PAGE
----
Jan 06 2016 Published by under Uncategorized

An op-ed in the NYTimes about being ugly hit some good points, but sort of skirted some of the important issues. The main message was don't lie to kids and tell them they are beautiful when they're not.

One of the points the author,

I loved the Lord of the Rings, books and movies. I still go back and watch the scene where in the movie of The Two Towers, the elves show up to help defend the men when I need to remember I have allies in this world. I listen to the soundtrack when I need inspiration.

But, in books and movies,  it was very clear: evil means bad teeth, bad skin, bad hair. Good means clear skin, even teeth and occasional bathing, even in battle. One of the strong points about Philip Pullman's His Dark Materials trilogy (the books, not the movie, read the books) is that evil comes cloaked in a pretty package.

The op-ed is mostly about raising children and their perceptions. What's not discussed (and really, one can only do so much in an op-ed), but worthy of consideration are the adult repercussions. We are judging all the time: not just grades and papers and grants, but which undergrad to take into our lab, who the work with, who to ask for help. The unconscious biases of race and gender and age play a part, but so do how people look. The intersection between look and race and age and gender is pretty strong, too. Older women in particular have issues (as does the internet, trying googling "older women" and just about anything, or even by itself - oye), since in females age and beauty are strongly linked (and evolutionary psychologists, please don't tell me we evolved for this, we also evolved to fight wolves, but don't do that so much any more). We can't solve all the problems in the world. But, keeping it in mind is a simple way to fight it.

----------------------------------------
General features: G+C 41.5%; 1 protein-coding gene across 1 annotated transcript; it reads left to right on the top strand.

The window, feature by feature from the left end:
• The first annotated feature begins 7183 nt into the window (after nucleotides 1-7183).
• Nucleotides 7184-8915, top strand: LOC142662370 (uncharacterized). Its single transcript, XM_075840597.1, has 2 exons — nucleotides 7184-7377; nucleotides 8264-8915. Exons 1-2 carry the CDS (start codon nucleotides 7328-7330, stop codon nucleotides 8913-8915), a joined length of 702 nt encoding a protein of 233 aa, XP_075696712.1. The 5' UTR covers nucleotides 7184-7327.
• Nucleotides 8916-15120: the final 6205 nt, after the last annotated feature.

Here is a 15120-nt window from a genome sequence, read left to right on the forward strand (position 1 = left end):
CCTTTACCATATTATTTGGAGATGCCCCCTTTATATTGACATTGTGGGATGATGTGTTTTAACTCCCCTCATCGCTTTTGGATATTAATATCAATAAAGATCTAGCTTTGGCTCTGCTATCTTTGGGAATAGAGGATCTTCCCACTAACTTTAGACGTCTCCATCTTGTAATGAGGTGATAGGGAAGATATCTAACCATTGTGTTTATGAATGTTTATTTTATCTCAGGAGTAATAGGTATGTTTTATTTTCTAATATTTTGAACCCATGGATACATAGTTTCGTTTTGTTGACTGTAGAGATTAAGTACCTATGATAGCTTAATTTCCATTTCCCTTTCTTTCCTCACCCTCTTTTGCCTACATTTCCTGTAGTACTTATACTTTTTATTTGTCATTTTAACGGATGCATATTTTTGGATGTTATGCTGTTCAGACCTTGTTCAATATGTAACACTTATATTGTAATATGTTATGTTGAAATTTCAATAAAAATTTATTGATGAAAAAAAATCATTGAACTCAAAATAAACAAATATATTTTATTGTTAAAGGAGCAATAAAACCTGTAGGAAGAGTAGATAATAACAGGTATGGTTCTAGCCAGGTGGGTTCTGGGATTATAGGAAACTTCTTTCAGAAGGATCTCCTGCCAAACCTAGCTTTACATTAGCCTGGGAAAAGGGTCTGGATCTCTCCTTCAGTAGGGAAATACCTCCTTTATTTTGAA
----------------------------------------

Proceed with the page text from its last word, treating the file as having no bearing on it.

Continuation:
9 responses so far

  • DJMH says:

    I've always thought the use of looks in kids books is an interesting topic, because it's not as simple as the Op-Ed makes out. Consider the number of times that a very good person is disguised in an ugly exterior, and the test of good character is whether someone treats that ugly person well. Eg, the woman who casts the spell on the Beast, as well as (eventually) the Beast himself; or the Frog Prince. Admittedly these characters turn better looking when they are "revealed", but still they set the message that looks are exterior, not what we truly value.

  • drugmonkey says:

    Malfoys, hot. Weasleys, not.

  • Zuska says:

    This is what's so great about the original Shrek movie - the true form is not the traditional beauty, the true form of the beloved is the ogre. Shrek is actually a deeply subversive movie but since most folks don't spend a lot of time analyzing movies it became a hit anyway and people let their children watch and love it. The ones who need it got the message.

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